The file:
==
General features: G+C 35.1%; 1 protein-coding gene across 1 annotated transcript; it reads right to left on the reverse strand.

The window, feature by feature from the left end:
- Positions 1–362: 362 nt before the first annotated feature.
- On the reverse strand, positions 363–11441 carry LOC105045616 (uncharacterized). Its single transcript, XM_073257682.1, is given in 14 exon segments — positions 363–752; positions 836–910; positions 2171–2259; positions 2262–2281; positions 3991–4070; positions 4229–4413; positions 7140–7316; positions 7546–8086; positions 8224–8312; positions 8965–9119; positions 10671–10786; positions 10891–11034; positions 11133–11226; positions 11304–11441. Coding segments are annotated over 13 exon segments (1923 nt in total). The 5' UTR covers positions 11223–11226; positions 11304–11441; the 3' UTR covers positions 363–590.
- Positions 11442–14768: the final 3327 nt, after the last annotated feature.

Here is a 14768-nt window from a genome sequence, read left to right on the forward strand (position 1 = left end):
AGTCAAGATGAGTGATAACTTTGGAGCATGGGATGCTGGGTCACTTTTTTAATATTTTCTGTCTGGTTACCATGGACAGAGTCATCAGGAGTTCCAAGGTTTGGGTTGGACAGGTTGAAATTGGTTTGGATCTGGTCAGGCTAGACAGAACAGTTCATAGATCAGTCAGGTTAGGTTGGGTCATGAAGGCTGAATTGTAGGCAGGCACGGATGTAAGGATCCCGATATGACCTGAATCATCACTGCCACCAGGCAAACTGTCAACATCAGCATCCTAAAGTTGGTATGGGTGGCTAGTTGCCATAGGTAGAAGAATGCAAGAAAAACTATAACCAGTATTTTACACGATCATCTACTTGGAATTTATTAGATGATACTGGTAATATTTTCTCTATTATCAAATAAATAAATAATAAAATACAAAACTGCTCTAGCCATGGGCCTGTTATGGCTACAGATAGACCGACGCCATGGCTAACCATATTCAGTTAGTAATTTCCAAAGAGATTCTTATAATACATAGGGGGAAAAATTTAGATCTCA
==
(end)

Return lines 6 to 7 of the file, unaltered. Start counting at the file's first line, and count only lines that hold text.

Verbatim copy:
Here is a 14768-nt window from a genome sequence, read left to right on the forward strand (position 1 = left end):
AGTCAAGATGAGTGATAACTTTGGAGCATGGGATGCTGGGTCACTTTTTTAATATTTTCTGTCTGGTTACCATGGACAGAGTCATCAGGAGTTCCAAGGTTTGGGTTGGACAGGTTGAAATTGGTTTGGATCTGGTCAGGCTAGACAGAACAGTTCATAGATCAGTCAGGTTAGGTTGGGTCATGAAGGCTGAATTGTAGGCAGGCACGGATGTAAGGATCCCGATATGACCTGAATCATCACTGCCACCAGGCAAACTGTCAACATCAGCATCCTAAAGTTGGTATGGGTGGCTAGTTGCCATAGGTAGAAGAATGCAAGAAAAACTATAACCAGTATTTTACACGATCATCTACTTGGAATTTATTAGATGATACTGGTAATATTTTCTCTATTATCAAATAAATAAATAATAAAATACAAAACTGCTCTAGCCATGGGCCTGTTATGGCTACAGATAGACCGACGCCATGGCTAACCATATTCAGTTAGTAATTTCCAAAGAGATTCTTATAATACATAGGGGGAAAAATTTAGATCTCA